Plant an Enchanting Outdoor Room: Potted Bamboo Gardens


Plant an Enchanting Outdoor Room: Potted Bamboo Gardens
  • Posted August 27, 2014

It's hard to put a finger on exactly what allures us about bamboo. Is it the sound of the leaves rustling in the wind? Is it the way it encloses us in greenery? Or is it the intriguing form of the hollow canes?

No matter the reason we love bamboo, the pleasure of its presence is undeniable; and, it is just as easy to grow on a balcony or patio as in the ground. In fact, its invasive habit in the ground is about the only thing not to like about bamboo and an excellent reason to grow it in a pot. There are few other plants that rival its ability to form an instant privacy screen.

Bamboo Culture

Bamboo is actually a tall, woody grass, though cultivating a clump or two is much easier than growing and maintaining a lawn. There are only two requirements: moisture and nitrogen. It's hard to overdo it with either, but a deep drench every other day in summer and a dose of manure-based fertilizer once per month is sufficient for maintaining the lush appearance of potted bamboo. Bamboo thrives in full sun and is also quite shade-tolerant, making it a feasible choice for a north-facing balcony or deck.

Keeping it Contained

The most common problem with growing bamboo is an excess of growth. Its powerful rhizomes have been known to bust out of plastic pots and thin ceramic planters. To be safe, use heavy-duty ceramic urns with walls at least 1-inch thick or rectangular wooden planters built with 1-1/2-inch-thick lumber and reinforced corners. A half wine barrel has relatively thin slats, but the circular shape is extra sturdy, making it a suitable home for bamboo. In general, use containers that hold at least 15 gallons of soil to avoid cramping the roots of these gentle giants.

Species Sampler

Greenstripe Bamboo

Greenstripe Bamboo (Pleioblastus viridistriatus)

Golden yellow canes with vertical green striations give this variety a quirky personality.

Black Bamboo

Black Bamboo (Phyllostachys nigra)

The canes take a couple years to turn black, but when they do, there is nothing classier to include in an Asian-themed landscape.

Red Bamboo

Red Bamboo (Fargesia nitida 'Jiuzhaigou')

The thin rust-colored canes are very striking when combined with black bamboo. It happens to be one of the most cold-hardy bamboo varieties, surviving temperatures down to -20 degrees.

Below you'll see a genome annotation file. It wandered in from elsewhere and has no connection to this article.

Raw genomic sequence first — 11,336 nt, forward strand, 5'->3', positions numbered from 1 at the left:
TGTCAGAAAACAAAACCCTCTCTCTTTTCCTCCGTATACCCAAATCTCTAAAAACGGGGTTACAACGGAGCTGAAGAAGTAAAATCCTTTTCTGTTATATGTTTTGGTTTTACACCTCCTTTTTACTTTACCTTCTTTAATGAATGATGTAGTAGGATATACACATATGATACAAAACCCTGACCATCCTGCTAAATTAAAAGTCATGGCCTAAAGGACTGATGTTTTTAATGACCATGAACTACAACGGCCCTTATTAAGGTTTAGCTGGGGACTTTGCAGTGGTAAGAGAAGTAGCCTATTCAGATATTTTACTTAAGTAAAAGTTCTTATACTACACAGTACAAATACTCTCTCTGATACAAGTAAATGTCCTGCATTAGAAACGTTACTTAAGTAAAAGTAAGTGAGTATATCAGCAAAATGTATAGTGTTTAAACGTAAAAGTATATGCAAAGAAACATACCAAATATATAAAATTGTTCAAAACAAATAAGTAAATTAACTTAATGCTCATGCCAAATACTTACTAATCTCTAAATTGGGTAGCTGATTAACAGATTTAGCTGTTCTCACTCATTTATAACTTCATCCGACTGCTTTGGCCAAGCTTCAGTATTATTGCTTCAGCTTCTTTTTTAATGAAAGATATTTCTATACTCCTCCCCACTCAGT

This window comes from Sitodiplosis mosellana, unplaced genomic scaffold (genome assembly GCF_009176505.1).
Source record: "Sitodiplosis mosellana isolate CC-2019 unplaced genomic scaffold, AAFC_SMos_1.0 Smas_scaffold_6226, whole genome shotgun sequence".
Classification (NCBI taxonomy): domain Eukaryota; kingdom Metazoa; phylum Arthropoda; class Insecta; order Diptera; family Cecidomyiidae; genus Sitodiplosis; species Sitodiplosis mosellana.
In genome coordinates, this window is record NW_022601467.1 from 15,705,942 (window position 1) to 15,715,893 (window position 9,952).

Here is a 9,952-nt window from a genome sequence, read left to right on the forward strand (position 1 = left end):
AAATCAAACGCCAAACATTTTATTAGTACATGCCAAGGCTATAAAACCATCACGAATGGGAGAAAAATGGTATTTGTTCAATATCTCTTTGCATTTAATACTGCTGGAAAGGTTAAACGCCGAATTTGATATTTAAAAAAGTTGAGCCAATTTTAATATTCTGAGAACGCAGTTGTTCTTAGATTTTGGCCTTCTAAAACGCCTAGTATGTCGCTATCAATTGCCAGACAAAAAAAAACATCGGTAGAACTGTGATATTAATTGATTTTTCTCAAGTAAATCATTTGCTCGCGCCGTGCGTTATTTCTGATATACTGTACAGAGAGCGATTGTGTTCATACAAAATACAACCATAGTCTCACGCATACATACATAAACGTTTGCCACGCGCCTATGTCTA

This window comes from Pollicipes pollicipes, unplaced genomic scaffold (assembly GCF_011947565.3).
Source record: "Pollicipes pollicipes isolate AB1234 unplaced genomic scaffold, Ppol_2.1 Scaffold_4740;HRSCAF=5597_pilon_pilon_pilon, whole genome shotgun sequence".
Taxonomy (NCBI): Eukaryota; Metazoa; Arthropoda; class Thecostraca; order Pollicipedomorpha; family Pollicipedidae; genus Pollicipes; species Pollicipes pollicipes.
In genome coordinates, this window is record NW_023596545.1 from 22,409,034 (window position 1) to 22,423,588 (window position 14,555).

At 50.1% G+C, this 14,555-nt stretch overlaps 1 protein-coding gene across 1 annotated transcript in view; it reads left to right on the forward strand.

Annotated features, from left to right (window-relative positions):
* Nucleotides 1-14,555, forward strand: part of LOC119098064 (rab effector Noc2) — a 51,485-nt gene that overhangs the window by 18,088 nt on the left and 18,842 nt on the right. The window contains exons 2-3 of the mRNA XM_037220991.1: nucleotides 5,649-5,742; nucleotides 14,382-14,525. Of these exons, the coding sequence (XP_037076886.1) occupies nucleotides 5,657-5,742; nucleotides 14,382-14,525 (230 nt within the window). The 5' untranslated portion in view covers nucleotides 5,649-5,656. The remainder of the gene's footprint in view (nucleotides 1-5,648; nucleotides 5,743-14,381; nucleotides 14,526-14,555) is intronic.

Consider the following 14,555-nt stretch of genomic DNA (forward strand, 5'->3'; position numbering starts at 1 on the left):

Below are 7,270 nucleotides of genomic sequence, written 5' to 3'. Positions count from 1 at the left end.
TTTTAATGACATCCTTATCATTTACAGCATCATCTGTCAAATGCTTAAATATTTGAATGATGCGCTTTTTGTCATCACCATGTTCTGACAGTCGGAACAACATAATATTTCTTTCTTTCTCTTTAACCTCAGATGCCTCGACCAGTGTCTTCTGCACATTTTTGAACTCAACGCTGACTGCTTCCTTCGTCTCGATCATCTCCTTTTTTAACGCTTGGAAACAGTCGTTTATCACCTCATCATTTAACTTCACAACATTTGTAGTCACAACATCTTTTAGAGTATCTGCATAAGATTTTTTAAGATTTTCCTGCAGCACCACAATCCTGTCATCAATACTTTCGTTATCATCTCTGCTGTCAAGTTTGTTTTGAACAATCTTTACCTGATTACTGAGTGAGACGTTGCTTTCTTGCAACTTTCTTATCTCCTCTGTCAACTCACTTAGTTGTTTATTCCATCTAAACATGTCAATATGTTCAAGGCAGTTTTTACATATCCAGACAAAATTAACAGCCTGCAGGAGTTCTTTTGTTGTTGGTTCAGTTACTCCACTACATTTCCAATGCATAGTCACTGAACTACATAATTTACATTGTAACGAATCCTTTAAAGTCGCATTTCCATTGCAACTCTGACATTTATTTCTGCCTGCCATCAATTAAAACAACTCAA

Buddha's Belly Bamboo

Buddha's Belly Bamboo (Bambusa ventricosa)

This horticultural oddity has swollen bulb-shaped nodes that are evocative of a certain Eastern saint. Curiously, the effect only occurs when the roots are constricted by a barrier (as they are in a pot).

Related Pages

Black Bamboo (Phyllostachys nigra)

Black Bamboo (Phyllostachys nigra)

This unique plant is sure to attract attention! Worth growing for beautiful foliage alone. Dependable color and texture looks great all season. Easy to grow and very rewarding.

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Hardy Bamboo (Pleioblastus )

Hardy Bamboo (Pleioblastus )

Bring the meditative sounds of gently rustling foliage to the garden with Hardy Bamboo. Quick growing Bamboo provides fine texture and vertical interest. Most hardy varieties will survive to U.S.D.A. zones 6 or 7 and a few to zone 5, so be sure to check the label.

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Golden Bamboo, Fish Pole Bamboo (Phyllostachys aurea)

Golden Bamboo, Fish Pole Bamboo (Phyllostachys aurea)

A dense, fast-growing bamboo that spreads via underground runners. Produces beautiful lance-shaped leaves that mature from green to gold. This stiffly upright variety brings vertical interest and the soothing, breezy rustle of foliage to the garden. Also known as Fishing Pole Bamboo.

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Brian Barth
About the Author

After 15 years as a professional landscape designer and horticulturalist, Brian Barth embarked on a second career to share his passion—and the knowledge he's accrued—through writing. His love of plants is all-encompassing, but he has a particular soft spot for culinary crops.


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Plant an Enchanting Outdoor Room: Potted Bamboo Gardens
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Bamboo Trivia Bits

  • Bamboo is a grass
  • Pound for pound it's stronger than steel
  • Some species can grow over 3 feet per day
  • It grows on every continent except Antarctica